Two new chapters have been added since the prior edition, making this edition truly progressive among anesthesia texts. David Birnbach, M.D., M.P.H., University of Miami, Miami, Florida, another highly respected member of the academic obstetric anesthesia community, and Eduardo Salas, Ph.D., University of Central Florida, Orlando, Florida, a professor of psychology and world leader in human systems integration research, wrote a superb chapter on “Patient Safety and Team Training.” Here, medical errors, near misses, and sentinal events are defined, the “swiss cheese model” of organizational errors is discussed, and the ways to create a healthcare culture that builds a safer system is outlined. Further, the authors provide an excellent discussion of the characteristics of effective teams and the ways in which simulation and drills can be used in the labor and delivery setting for both training and performance assessment. Jill Mhyre, M.D., University of Michigan Health System, Ann Arbor, Michigan, yet another respected obstetric anesthesia colleague, wrote the chapter on “Maternal Mortality,” which contains a refreshingly inclusive section on global maternal mortality and a disquieting table with data on maternal mortality in various developed and developing regions of the world.
Multiple chapters have been rewritten in their entirety. Other subjects, such as “Anesthesia for Cesarean Section” and “Anesthesia for Fetal Distress,” which were previously covered in two chapters, have been condensed into a single chapter, “Anesthesia for Cesarean Delivery.” The chapter “Epidural and Spinal Analgesia/Anesthesia for Labor and Vaginal Delivery,” which had been broken down into three sections and each written by different authors in the prior edition, has been reorganized and partially rewritten by Cynthia Wong. I believe it to be the most concise, yet thorough, review of this subject available. It covers informed consent through pelvic floor injury and everything in between. It would be excellent required reading for new trainees working on labor floors. Overall, all chapters seem to have undergone at least some revision for the better, even the chapter on “The History of Obstetric Anesthesia.”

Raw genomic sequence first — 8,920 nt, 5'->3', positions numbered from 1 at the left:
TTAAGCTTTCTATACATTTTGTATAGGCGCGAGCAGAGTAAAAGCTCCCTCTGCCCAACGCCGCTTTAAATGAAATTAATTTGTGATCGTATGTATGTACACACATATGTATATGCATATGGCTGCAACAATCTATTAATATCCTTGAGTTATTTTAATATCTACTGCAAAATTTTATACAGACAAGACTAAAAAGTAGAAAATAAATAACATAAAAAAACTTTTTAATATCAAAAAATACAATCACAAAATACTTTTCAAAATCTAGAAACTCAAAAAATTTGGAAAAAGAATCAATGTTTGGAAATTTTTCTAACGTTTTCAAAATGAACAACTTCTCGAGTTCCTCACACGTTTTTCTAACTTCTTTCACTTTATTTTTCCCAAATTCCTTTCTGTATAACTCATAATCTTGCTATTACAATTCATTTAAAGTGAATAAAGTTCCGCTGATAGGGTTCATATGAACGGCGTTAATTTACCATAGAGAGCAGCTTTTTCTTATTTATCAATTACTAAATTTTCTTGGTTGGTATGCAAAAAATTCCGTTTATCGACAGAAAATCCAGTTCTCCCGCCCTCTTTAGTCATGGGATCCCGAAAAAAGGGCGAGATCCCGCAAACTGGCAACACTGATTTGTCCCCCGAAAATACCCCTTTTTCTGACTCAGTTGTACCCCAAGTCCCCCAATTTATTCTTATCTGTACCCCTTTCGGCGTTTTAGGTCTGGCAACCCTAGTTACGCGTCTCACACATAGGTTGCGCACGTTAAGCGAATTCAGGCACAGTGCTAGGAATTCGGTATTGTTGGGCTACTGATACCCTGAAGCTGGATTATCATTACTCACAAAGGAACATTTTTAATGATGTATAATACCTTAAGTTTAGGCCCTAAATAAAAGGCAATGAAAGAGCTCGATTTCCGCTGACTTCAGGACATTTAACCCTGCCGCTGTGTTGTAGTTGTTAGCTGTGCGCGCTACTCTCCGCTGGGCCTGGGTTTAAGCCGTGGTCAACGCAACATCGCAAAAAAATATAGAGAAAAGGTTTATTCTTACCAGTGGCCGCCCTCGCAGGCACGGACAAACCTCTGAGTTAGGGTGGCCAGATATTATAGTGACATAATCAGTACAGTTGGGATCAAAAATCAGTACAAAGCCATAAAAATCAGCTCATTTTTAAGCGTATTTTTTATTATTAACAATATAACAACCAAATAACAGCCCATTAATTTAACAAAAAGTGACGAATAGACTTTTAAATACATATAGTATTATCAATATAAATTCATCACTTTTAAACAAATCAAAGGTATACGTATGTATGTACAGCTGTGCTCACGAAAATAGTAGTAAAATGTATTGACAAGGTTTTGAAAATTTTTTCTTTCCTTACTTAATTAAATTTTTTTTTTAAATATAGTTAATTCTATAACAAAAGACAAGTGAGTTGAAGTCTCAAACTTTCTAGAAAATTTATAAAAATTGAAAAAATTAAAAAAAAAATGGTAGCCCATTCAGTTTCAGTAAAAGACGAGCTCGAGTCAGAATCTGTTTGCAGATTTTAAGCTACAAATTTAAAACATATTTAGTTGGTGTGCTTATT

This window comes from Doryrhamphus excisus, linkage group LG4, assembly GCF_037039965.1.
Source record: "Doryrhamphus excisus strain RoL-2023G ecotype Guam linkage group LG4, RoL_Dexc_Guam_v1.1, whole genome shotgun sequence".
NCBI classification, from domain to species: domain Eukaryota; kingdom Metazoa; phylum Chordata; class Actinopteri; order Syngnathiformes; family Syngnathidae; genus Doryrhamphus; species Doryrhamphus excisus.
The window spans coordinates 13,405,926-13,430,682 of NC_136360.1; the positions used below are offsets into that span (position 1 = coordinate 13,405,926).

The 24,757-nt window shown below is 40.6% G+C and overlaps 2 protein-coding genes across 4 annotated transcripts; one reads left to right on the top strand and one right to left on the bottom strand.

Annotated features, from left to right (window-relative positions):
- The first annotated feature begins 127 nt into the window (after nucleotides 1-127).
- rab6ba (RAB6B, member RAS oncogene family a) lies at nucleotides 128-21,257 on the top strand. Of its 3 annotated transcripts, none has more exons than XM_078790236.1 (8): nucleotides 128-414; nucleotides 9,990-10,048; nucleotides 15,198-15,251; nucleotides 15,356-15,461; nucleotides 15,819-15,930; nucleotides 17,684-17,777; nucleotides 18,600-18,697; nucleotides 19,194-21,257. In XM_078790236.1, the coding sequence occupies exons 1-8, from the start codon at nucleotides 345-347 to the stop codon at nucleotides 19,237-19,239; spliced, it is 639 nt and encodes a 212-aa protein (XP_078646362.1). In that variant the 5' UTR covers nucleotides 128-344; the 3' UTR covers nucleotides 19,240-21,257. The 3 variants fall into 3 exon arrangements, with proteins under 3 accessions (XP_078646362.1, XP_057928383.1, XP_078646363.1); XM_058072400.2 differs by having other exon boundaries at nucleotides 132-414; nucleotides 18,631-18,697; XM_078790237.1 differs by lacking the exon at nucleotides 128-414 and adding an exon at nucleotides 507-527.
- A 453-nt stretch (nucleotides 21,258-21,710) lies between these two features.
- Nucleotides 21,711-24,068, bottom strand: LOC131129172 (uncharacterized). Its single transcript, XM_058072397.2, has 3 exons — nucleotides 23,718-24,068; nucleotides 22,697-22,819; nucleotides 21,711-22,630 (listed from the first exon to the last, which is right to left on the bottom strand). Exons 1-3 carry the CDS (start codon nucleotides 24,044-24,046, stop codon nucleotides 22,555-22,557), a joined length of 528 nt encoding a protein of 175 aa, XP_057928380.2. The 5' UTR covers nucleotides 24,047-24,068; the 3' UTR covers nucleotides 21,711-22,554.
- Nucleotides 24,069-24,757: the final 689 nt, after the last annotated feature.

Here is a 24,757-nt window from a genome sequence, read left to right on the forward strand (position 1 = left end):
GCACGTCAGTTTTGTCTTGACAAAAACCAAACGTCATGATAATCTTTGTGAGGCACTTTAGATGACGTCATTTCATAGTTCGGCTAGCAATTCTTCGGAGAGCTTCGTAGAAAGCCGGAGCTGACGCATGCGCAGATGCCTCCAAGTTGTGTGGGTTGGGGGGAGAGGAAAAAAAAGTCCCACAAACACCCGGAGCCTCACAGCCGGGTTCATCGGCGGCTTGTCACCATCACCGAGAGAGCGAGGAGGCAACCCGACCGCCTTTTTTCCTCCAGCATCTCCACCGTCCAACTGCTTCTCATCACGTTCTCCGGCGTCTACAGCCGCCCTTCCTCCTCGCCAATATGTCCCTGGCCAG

Beginning with this first chapter, “The History of Obstetric Anesthesia,” through the final Appendix, “Online Resources for Obstetric Anesthesia Providers,” this book covers every aspect of the practice of obstetric anesthesia: old and new. It maintains a healthy depth of basic clinical knowledge while incorporating the latest evidence, guidelines, and trends. As a result, it remains a comprehensive resource for the novice, the experienced obstetric anesthesiologist, and anesthesiologists who only occasionally practice obstetric anesthesia. This book is no longer one of the best obstetric anesthesiology textbooks; it is the best obstetric anesthesiology textbook available and a necessity for the library of all anesthesia providers who care for pregnant women.
Mayo Clinic College of Medicine, Rochester, Minnesota.